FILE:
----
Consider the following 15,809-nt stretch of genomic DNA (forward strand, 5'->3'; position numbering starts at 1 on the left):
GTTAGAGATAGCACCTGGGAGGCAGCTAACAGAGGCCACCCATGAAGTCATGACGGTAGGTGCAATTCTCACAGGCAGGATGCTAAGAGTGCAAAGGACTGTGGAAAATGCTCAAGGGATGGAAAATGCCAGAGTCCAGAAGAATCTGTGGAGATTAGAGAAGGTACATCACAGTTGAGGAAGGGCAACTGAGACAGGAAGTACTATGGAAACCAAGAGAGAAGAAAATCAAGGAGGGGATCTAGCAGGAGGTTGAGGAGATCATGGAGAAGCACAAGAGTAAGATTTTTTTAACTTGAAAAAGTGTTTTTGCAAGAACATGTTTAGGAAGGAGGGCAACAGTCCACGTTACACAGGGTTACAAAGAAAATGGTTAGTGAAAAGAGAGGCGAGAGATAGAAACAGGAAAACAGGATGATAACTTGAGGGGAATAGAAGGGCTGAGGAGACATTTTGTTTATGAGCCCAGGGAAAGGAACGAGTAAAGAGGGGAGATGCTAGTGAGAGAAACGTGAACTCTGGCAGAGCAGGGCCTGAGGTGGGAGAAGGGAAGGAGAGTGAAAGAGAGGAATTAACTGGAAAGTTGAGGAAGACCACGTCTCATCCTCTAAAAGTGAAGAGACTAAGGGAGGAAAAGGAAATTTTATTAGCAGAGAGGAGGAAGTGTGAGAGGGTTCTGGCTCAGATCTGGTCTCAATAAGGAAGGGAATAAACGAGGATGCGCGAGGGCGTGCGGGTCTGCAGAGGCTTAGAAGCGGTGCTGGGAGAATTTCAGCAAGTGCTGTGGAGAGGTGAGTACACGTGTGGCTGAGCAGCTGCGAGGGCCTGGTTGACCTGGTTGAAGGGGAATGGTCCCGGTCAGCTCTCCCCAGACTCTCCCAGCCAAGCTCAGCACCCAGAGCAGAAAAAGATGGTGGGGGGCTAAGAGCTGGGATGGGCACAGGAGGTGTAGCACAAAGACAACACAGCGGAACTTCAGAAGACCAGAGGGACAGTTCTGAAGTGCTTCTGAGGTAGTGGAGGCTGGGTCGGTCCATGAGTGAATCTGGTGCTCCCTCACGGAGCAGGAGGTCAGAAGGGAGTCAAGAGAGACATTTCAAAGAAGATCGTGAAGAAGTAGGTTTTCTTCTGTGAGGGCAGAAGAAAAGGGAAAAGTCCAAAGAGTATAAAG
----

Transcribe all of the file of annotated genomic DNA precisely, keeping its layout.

Consider the following 15,809-nt stretch of genomic DNA (forward strand, 5'->3'; position numbering starts at 1 on the left):
GTTAGAGATAGCACCTGGGAGGCAGCTAACAGAGGCCACCCATGAAGTCATGACGGTAGGTGCAATTCTCACAGGCAGGATGCTAAGAGTGCAAAGGACTGTGGAAAATGCTCAAGGGATGGAAAATGCCAGAGTCCAGAAGAATCTGTGGAGATTAGAGAAGGTACATCACAGTTGAGGAAGGGCAACTGAGACAGGAAGTACTATGGAAACCAAGAGAGAAGAAAATCAAGGAGGGGATCTAGCAGGAGGTTGAGGAGATCATGGAGAAGCACAAGAGTAAGATTTTTTTAACTTGAAAAAGTGTTTTTGCAAGAACATGTTTAGGAAGGAGGGCAACAGTCCACGTTACACAGGGTTACAAAGAAAATGGTTAGTGAAAAGAGAGGCGAGAGATAGAAACAGGAAAACAGGATGATAACTTGAGGGGAATAGAAGGGCTGAGGAGACATTTTGTTTATGAGCCCAGGGAAAGGAACGAGTAAAGAGGGGAGATGCTAGTGAGAGAAACGTGAACTCTGGCAGAGCAGGGCCTGAGGTGGGAGAAGGGAAGGAGAGTGAAAGAGAGGAATTAACTGGAAAGTTGAGGAAGACCACGTCTCATCCTCTAAAAGTGAAGAGACTAAGGGAGGAAAAGGAAATTTTATTAGCAGAGAGGAGGAAGTGTGAGAGGGTTCTGGCTCAGATCTGGTCTCAATAAGGAAGGGAATAAACGAGGATGCGCGAGGGCGTGCGGGTCTGCAGAGGCTTAGAAGCGGTGCTGGGAGAATTTCAGCAAGTGCTGTGGAGAGGTGAGTACACGTGTGGCTGAGCAGCTGCGAGGGCCTGGTTGACCTGGTTGAAGGGGAATGGTCCCGGTCAGCTCTCCCCAGACTCTCCCAGCCAAGCTCAGCACCCAGAGCAGAAAAAGATGGTGGGGGGCTAAGAGCTGGGATGGGCACAGGAGGTGTAGCACAAAGACAACACAGCGGAACTTCAGAAGACCAGAGGGACAGTTCTGAAGTGCTTCTGAGGTAGTGGAGGCTGGGTCGGTCCATGAGTGAATCTGGTGCTCCCTCACGGAGCAGGAGGTCAGAAGGGAGTCAAGAGAGACATTTCAAAGAAGATCGTGAAGAAGTAGGTTTTCTTCTGTGAGGGCAGAAGAAAAGGGAAAAGTCCAAAGAGTATAAAG